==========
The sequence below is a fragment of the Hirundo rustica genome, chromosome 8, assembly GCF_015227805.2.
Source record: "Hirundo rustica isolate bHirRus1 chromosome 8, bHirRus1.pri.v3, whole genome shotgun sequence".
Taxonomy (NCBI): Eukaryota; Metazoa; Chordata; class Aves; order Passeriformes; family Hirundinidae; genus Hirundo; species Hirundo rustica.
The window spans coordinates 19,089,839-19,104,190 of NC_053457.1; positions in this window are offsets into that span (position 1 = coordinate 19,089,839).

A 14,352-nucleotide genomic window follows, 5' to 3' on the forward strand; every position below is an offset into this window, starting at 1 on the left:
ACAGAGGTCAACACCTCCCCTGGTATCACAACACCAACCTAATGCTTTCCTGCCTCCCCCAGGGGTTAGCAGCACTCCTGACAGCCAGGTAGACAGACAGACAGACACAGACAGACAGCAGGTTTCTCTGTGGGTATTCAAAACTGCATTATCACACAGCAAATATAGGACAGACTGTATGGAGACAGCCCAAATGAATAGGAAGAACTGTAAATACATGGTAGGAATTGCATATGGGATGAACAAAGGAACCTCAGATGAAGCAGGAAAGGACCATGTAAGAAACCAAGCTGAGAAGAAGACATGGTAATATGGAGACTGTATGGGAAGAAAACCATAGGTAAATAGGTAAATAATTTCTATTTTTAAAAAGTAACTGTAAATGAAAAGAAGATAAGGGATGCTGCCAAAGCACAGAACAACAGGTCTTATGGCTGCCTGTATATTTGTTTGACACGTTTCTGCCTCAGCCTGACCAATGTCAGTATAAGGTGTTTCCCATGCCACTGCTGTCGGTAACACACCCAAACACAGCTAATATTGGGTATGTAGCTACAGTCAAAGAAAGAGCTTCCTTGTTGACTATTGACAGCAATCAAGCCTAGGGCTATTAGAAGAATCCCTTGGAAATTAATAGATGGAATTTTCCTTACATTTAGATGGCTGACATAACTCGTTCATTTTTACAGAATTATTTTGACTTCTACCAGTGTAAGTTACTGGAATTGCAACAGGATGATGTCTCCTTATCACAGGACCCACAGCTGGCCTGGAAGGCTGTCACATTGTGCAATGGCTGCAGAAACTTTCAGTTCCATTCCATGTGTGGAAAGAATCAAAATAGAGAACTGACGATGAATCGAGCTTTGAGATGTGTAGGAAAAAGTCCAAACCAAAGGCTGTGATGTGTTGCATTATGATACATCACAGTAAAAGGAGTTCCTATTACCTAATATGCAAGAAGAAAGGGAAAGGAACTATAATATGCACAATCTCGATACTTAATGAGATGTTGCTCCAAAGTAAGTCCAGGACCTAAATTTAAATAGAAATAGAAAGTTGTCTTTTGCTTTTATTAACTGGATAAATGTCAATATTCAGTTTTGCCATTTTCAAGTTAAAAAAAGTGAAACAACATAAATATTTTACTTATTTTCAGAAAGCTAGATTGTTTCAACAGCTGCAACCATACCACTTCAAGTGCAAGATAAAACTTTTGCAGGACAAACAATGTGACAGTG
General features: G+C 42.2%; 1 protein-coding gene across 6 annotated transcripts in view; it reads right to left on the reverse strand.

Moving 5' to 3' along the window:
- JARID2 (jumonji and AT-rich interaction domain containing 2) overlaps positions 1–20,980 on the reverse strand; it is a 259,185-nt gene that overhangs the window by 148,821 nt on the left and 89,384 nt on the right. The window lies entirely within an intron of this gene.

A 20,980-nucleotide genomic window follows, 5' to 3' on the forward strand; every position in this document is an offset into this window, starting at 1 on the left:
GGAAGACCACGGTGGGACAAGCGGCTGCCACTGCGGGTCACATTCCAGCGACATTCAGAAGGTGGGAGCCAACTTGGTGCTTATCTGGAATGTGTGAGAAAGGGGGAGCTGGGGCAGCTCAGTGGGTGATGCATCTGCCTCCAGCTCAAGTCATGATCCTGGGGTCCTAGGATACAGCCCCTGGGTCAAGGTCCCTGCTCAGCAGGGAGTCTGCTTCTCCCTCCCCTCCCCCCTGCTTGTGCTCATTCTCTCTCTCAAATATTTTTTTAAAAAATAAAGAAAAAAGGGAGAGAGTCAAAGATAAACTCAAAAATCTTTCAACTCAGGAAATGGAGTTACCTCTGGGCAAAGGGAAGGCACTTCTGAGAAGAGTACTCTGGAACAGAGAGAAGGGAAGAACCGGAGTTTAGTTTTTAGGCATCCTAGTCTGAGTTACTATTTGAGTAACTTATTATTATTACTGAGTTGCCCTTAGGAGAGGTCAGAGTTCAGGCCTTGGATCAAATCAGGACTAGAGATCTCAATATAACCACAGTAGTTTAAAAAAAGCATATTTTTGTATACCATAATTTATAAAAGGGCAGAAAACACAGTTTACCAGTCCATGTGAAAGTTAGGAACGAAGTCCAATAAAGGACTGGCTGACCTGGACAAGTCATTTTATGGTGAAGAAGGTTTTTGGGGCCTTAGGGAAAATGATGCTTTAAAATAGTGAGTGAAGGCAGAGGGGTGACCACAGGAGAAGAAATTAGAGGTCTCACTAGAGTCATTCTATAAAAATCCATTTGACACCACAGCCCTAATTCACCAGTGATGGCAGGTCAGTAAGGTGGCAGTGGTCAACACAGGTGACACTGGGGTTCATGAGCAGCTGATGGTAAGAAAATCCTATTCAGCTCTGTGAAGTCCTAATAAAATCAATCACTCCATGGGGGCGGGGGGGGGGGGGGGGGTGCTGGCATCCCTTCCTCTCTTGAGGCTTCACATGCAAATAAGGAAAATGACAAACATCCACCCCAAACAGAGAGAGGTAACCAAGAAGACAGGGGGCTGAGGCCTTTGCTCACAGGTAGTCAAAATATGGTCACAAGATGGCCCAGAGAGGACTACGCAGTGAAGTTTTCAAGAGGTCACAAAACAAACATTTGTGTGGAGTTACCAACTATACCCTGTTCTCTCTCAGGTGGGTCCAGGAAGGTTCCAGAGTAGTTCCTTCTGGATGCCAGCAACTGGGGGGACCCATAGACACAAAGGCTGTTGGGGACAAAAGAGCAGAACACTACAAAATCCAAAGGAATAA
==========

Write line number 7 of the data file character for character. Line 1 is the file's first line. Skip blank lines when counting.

General features: G+C 42.2%; 1 protein-coding gene across 6 annotated transcripts in view; it reads right to left on the reverse strand.